Coming off its first NEWMAC playoff appearance in program history last season, Emerson’s women’s soccer team is looking to build upon its latest success by switching up its style of play this year.
For the past five years, the Lions have operated in a 4-3-3 formation. This year, head coach David Suvak believes that a 3-4-3 formation is the best fit for the squad.
“We’re playing a 3-4-3 right now, [modeled] after Chelsea [of the English Premier League], and we’re trying to figure it out,” Suvak said. “They’re still adjusting to [the 3-4-3] and the demands of it, but we haven’t worked out all the bugs yet.”
Although there were some early struggles, senior co-captains Alex Levin and Laura McGuire said they are optimistic about the potential of the new formation when conference games begin.
“The 3-4-3 is challenging because it really tries to focus on control in the midfield, and from the defense’s perspective it’s challenging because it only leaves three people in the back,” McGuire said. “It’s tricky when you’re trying to mark the other players, forwards and strikers. It’s new, we haven’t really worked at it yet, so I think hopefully with more time and practice at it, we’ll be able to execute it better.”
Despite the loss of several key contributors to graduation, including goalkeeper Melanie Escobar and center back Natalie Benjamin, an incoming freshmen class of 10 players has given Suvak hope heading into his fifth year at the helm.
“It’s going to take a lot of commitment and work from all the players in practice, but we’ve had non-conference games where we can test the waters,” McGuire said.
This year the team held its preseason and first two contests in California, instead of staying in Boston. It was a new experience for the team, and Suvak said it was a useful one.
“I think it… built a closeness and the family that I’m trying to build much quicker than it would happen here in Boston,” Suvak said. “Living in a house as a team also helped bond an entire group of people.”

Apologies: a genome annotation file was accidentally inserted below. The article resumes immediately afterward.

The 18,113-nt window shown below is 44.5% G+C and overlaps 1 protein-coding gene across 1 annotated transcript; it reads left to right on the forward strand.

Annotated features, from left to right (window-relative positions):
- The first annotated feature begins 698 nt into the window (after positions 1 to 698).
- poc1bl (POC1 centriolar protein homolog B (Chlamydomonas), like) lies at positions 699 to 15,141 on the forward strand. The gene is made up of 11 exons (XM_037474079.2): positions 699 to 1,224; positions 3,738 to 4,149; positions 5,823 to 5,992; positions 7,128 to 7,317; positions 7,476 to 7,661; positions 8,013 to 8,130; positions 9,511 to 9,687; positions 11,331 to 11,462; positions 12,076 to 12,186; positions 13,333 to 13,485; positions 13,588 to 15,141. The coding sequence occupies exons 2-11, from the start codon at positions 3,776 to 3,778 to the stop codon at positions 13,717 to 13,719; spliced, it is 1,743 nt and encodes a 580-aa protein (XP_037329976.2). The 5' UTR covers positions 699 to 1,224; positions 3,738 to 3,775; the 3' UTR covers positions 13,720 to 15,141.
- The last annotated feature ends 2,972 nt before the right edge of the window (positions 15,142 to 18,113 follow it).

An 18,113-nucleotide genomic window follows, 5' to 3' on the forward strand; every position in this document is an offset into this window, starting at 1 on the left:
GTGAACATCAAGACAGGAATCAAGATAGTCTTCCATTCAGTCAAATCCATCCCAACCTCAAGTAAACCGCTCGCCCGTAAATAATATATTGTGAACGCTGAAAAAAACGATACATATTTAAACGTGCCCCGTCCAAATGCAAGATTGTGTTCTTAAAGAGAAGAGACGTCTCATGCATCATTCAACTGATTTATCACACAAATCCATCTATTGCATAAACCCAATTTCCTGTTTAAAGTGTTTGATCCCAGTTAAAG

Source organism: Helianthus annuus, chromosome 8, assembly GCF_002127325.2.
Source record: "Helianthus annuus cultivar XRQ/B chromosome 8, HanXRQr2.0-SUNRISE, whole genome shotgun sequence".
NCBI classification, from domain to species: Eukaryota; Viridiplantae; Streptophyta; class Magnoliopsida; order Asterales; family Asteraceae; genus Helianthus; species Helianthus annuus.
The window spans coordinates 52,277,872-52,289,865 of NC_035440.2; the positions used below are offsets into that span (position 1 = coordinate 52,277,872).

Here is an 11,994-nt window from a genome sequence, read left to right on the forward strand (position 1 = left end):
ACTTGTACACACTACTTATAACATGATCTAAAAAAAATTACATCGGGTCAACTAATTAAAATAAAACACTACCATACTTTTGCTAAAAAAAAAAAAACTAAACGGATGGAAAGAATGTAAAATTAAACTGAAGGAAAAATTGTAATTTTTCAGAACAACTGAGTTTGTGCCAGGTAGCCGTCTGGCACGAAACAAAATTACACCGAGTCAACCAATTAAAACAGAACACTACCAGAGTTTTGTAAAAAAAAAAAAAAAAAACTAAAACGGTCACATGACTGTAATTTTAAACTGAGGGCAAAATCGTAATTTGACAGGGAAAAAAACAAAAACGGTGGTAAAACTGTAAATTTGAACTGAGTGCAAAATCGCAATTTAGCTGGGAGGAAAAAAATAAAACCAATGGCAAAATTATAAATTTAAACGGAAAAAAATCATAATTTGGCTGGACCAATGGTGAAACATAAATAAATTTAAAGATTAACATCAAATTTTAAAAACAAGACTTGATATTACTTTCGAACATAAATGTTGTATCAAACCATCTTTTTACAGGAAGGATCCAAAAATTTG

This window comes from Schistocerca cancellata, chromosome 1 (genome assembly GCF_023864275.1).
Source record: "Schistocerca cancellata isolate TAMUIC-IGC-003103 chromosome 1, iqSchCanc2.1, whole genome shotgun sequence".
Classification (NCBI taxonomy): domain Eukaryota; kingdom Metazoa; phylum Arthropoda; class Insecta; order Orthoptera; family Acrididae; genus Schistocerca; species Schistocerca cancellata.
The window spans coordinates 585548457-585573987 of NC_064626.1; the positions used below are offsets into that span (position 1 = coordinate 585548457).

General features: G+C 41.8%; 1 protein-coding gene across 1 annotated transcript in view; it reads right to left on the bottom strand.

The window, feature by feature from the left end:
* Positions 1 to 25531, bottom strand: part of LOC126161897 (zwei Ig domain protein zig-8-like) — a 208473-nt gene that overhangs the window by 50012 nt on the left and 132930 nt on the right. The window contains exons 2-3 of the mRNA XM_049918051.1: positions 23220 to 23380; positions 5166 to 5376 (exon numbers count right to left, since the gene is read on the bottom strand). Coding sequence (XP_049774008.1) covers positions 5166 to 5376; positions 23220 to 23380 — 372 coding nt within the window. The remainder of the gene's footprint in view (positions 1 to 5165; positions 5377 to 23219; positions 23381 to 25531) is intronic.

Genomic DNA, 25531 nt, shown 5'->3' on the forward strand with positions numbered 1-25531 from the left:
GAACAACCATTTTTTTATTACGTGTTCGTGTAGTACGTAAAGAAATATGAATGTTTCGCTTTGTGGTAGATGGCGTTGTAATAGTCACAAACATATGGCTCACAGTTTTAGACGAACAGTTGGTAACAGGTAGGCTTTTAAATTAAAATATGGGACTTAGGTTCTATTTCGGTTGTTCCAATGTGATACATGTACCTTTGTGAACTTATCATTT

The Lions lost both games to Whittier College and Chapman University. Chapman reached the Southern California Intercollegiate Athletic Conference championship last year.
“We have a lot of girls that are from California, so it was kind of cool to go to their neck of the woods and play teams that were very talented,” Levin said. “I think we learned a lot from those games and being together for that week and a half definitely made us closer.”
Suvak said the staff intentionally chose to play harder competition to prepare for the NEWMAC.
“And when we say, ‘prepare for the NEWMAC,’ we mean we’re preparing for the top end of the NEWMAC,” Suvak said.
The last time Emerson encountered a top tier NEWMAC team, it resulted in a 1-0 loss to Springfield College in the first round of the NEWMAC playoffs on a controversial penalty kick. The high level nonconference opponents scheduled this year reflects the team’s desire to prepare for the top end of the NEWMAC.
“It was definitely new to us playing teams of that caliber right at the beginning of the season,” Levin said.
The realistic goal for this year has changed from getting into the NEWMAC playoffs to going even further into the playoffs, McGuire said.
“I think this year, we really have the players and the talent where it’s tangible and very achievable,” McGuire said. “We’re excited to get into the NEWMAC conference games and see what this team has.”
Emerson hosts its first home game as well as its first conference game of the season Saturday, Sept. 16 against Mount Holyoke at 1 p.m.